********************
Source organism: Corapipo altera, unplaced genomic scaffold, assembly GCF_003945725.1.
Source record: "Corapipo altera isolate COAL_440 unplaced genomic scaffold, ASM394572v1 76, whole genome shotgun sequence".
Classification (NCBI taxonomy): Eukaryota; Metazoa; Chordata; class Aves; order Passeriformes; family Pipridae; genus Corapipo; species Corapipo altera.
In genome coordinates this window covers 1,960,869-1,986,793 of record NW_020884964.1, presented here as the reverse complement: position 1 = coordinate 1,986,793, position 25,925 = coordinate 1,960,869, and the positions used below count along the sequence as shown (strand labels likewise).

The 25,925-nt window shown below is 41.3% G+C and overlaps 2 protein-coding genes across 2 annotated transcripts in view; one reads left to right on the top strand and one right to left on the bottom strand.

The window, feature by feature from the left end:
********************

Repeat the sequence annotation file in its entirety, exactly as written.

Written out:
Source organism: Corapipo altera, unplaced genomic scaffold, assembly GCF_003945725.1.
Source record: "Corapipo altera isolate COAL_440 unplaced genomic scaffold, ASM394572v1 76, whole genome shotgun sequence".
Classification (NCBI taxonomy): Eukaryota; Metazoa; Chordata; class Aves; order Passeriformes; family Pipridae; genus Corapipo; species Corapipo altera.
In genome coordinates this window covers 1,960,869-1,986,793 of record NW_020884964.1, presented here as the reverse complement: position 1 = coordinate 1,986,793, position 25,925 = coordinate 1,960,869, and the positions used below count along the sequence as shown (strand labels likewise).

The 25,925-nt window shown below is 41.3% G+C and overlaps 2 protein-coding genes across 2 annotated transcripts in view; one reads left to right on the top strand and one right to left on the bottom strand.

The window, feature by feature from the left end: